General exclusion criteria for all subjects included age over 50; any contraindication to MR; current medical illness (including hypertension); history of head trauma, loss of consciousness, or seizures; mental retardation; neurological disease or CNS infections; or ongoing substance abuse. One schizophrenic patient had a history of prior substance (alcohol) abuse. Normal control subjects were also excluded if they had a first-degree relative with a history of psychiatric illness, an education level greater than 16 years, or any current or past DSM-III-R psychiatric diagnosis based on the SCID-NP (R15581342). All scans were assessed initially by a clinical radiologist, and subjects with scans showing gross brain pathology (i.e., other than mild atrophy or ventricular enlargement) were also excluded from the analyses.

Medical history, medication history, a handedness inventory (R15581343), and demographic information were obtained from all subjects. Clinical ratings, including the Brief Psychiatric Rating Scale (BPRS), Schedule for Assessment of Negative Symptoms (SANS), and Clinical Global Impression (CGI), were obtained at a time point thought to represent maximal clinical stability relative to the patient's current episode; this time ranged from the day of the MR scan to 12 weeks after the scan. All schizophrenic subjects were receiving neuroleptic treatment at the time of their MR scan.

High-resolution MR images were acquired on a 1.5-T scanner (Picker Vista HPQ). The imaging protocol started with the acquisition of a sagittal scout sequence. The orientation of the coronal plane was determined from the midsagittal scout image as perpendicular to the line connecting the bridge of the nose and the base of the occipital lobe. This was done to minimize variability in patient positioning. The scout sequence was followed with two clinical sequences yielding proton density-weighted and T2-weighted axial images. A high-resolution, three-dimensional gradient echo sequence was acquired coronally and provided the T1-weighed images used in the present analysis. In a preliminary study we have optimized this gradient echo sequence to achieve maximum gray matter/white matter and CSF/gray matter contrast. The selected parameters were as follows: TR=33 msec, TE=11 msec, flip angle=35 degrees, 256×256 acquisition matrix, slice thickness=2.8 mm, and one signal average.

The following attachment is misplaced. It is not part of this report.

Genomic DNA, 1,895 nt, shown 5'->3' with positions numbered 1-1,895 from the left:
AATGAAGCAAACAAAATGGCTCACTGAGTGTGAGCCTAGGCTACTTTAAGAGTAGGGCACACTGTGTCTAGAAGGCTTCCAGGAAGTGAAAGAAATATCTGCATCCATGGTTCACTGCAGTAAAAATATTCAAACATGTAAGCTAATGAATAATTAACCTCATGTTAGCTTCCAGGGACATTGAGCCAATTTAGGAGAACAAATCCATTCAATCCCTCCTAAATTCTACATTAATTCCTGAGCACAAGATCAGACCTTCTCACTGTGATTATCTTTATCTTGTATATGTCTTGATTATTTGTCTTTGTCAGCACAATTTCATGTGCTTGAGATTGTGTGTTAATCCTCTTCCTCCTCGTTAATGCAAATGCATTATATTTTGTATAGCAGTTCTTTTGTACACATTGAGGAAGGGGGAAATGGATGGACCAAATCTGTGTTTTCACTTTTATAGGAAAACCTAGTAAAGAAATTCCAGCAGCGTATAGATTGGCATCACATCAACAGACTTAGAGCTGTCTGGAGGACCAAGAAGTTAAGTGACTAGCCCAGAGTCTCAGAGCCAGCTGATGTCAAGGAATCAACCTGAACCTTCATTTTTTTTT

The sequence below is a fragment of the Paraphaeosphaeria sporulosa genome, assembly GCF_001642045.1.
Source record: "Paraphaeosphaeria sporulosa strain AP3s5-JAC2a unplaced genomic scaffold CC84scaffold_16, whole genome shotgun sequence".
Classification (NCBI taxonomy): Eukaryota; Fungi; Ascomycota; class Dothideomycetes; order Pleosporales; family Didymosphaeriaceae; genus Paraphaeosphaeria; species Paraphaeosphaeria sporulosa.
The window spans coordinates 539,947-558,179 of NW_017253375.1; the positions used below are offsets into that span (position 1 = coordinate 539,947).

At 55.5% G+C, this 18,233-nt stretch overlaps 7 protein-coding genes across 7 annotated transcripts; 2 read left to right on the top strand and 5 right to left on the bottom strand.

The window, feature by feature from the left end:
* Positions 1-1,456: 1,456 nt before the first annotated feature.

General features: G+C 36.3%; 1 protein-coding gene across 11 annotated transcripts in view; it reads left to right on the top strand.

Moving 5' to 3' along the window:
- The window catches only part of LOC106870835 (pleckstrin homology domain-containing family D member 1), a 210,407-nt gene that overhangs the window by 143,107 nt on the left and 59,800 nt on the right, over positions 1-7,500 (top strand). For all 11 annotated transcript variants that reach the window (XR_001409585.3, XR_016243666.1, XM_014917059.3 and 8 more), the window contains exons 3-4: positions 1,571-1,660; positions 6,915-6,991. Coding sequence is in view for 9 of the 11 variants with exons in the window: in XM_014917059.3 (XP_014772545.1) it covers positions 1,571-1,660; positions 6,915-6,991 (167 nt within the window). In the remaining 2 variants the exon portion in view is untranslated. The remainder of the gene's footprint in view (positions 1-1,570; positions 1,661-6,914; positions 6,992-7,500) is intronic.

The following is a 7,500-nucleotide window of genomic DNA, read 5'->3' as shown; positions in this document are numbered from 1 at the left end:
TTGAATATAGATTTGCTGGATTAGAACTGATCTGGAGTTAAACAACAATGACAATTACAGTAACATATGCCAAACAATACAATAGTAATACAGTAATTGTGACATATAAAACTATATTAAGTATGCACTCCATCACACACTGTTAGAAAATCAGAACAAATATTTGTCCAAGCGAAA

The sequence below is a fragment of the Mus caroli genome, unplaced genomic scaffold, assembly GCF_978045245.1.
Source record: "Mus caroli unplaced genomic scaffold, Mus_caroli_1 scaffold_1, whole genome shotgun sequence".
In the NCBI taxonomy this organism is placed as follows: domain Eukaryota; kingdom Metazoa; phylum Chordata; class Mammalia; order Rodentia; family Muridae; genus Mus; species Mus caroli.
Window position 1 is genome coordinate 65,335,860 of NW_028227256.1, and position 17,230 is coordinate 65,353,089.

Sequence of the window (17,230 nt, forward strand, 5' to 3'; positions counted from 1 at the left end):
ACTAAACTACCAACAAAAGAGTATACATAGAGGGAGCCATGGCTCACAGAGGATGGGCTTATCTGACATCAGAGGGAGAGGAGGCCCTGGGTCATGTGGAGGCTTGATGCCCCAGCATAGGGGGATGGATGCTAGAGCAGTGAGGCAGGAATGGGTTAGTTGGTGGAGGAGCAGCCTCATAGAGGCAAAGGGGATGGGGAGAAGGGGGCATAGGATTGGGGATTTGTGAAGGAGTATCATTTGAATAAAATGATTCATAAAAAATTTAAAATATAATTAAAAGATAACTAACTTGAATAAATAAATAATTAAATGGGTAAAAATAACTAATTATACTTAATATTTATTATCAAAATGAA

Images were transferred to a local work station (Sun Microsystems), were measured for angles and coordinates through use of a locally developed C-language program (MIDAS) (R15581344), and were transformed by using locally developed C shell script batch jobs. The three basic image transformation steps included 1) reangulation, 2) linear stretching, and 3) gray level normalization. Full details of the image analysis are described in appendix 1. In brief, methods were as follows.